I created this recipe! And I wrote it down, pretty amazing for me, but maybe not so much since this happened during the last two years, so I had the time since I wasn’t working. I wrote the introductory paragraphs then too.
(2011) This all began with a trip to the Savory Spice Shop on the Boulder mall. I brought home the most wonderful cinnamon that perfumed the house for days. I would come in from outside and think “cinnamon, I must use it in a dish other than a dessert!” In the meantime, I put it in a dessert and muffins. Once I ate a re-heated cinnamon-laden muffin for breakfast, and then hours later, in different clothing and hands washed, I was in the last 5 minutes of a 30 minute stint on the ellipticals at the rec center, and very sweaty, and suddenly I smelled cinnamon wafting around my head! I shook my head in amazement.
So back to the idea for a main dish with cinnamon. I thought back to the Mediterranean cooking class I took a few years ago. Cinnamon was in a chicken dish, and a ground lamb dish. I was thinking more of a stew. So I googled lamb and cinnamon and stew, and found a recipe that I based the following recipe on, with changes in spices made from the cooking class recipes.
Was the recipe a success? Yes! Did I get my cinnamon “fix”? Yes I did. Just the sort of complex flavor mix that I was looking for. Mixed with the lamb aroma, the cinnamon itself wasn’t recognizable as pure cinnamon, but it added a complexity that was simply super. The hint of cayenne picked up the flavor to perfection.
This recipe serves two, generously. Since one of my pet peeves is the restaurant tradition of serving the same serving size to a small woman as a large man, I am reluctant to state the number of servings with a pretension of accuracy. It would serve one guy and two women, is my guess. It serves the two of us with some left over, enough for lunch the next day or for the doggies.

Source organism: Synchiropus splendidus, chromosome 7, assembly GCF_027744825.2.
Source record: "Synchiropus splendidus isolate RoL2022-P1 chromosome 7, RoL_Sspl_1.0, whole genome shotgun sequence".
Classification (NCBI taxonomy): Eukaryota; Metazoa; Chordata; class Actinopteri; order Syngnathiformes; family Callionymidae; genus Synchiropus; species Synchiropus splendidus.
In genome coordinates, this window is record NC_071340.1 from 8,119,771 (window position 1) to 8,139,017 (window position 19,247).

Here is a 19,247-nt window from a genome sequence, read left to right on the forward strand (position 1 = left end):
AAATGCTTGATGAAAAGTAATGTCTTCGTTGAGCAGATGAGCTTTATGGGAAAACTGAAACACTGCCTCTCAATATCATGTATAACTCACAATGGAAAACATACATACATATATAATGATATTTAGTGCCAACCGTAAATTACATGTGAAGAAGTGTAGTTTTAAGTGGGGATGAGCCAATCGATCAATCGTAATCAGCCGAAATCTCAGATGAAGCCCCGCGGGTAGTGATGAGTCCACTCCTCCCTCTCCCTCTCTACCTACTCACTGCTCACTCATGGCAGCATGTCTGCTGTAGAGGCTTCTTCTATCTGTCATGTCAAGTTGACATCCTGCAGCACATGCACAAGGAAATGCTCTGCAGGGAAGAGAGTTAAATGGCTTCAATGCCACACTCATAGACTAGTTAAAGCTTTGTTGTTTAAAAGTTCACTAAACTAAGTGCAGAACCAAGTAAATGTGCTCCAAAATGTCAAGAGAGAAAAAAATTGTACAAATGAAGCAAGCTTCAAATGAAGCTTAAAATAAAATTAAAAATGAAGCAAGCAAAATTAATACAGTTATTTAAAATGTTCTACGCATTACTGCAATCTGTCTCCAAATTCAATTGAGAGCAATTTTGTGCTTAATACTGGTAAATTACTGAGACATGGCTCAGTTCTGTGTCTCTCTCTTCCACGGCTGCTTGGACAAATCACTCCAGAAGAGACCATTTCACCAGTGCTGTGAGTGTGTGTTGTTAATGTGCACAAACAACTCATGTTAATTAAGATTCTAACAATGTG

Lamb Stew, with Cinnamon
Serve this over rice or couscous. Flatbreads (naan) make a nice addition too.
- 1 pound boneless lamb stew meat, cut into chunks
- olive oil or vegetable oil
- 1 carrot, diced
- 1 stalk celery, diced
- 3/4 of a medium onion, sliced thin
- 3 cloves garlic, chopped
- 1/2 t cinnamon
- 1/4 t cumin
- a few shakes each of: nutmeg, allspice, cloves, and red (cayenne) pepper (watch the cayenne – not too much! really, just a couple shakes!)
- salt and pepper to taste
- a couple bay leaves
- 3 T flour
- 1 cup of diced, canned tomatoes – about 3/4 of a 14-oz. can
- 1/2 cup white wine
- 1/2 cup chicken stock
- chopped parsley to taste
Brown the lamb in batches in a little hot oil in a pot on the stove. Don’t crowd it; if you put too many of the lamb cubes in at once, they won’t brown as well. As they brown, remove the lamb cubes from the pan and set them in a bowl.
In the same pot that you browned the lamb in, saute the carrots, celery, and onion in a little oil until soft, adding a little salt to help sweat the vegetables. Add the garlic and the spices and salt and pepper and continue to cook and stir for a couple minutes. Add the lamb back to the pot. Add the flour and stir until it’s incorporated. Finally, add the tomatoes, wine, and stock. (Feel free to add a bit more stock if it looks too thick.)
Cover and simmer for at least 2 hours, probably more like 2 1/2 hours. Check periodically; add more stock if it’s too thick, and check the lamb to see if it’s done. You want the lamb to be falling-apart tender, and it takes awhile. (This could be done in a crock pot. I’d suggest 7-8 hours on low.)
Before serving, add some chopped fresh parsley (if you remember! I always forget).
The photo on the top of this post is of the cooked stew. The photo below is before the long simmering step. By the end of the cooking, the celery and onions meld into the sauce and the spices. This really is good, I’ve made it three times and someday I’m sure it will be listed in my “favorites”!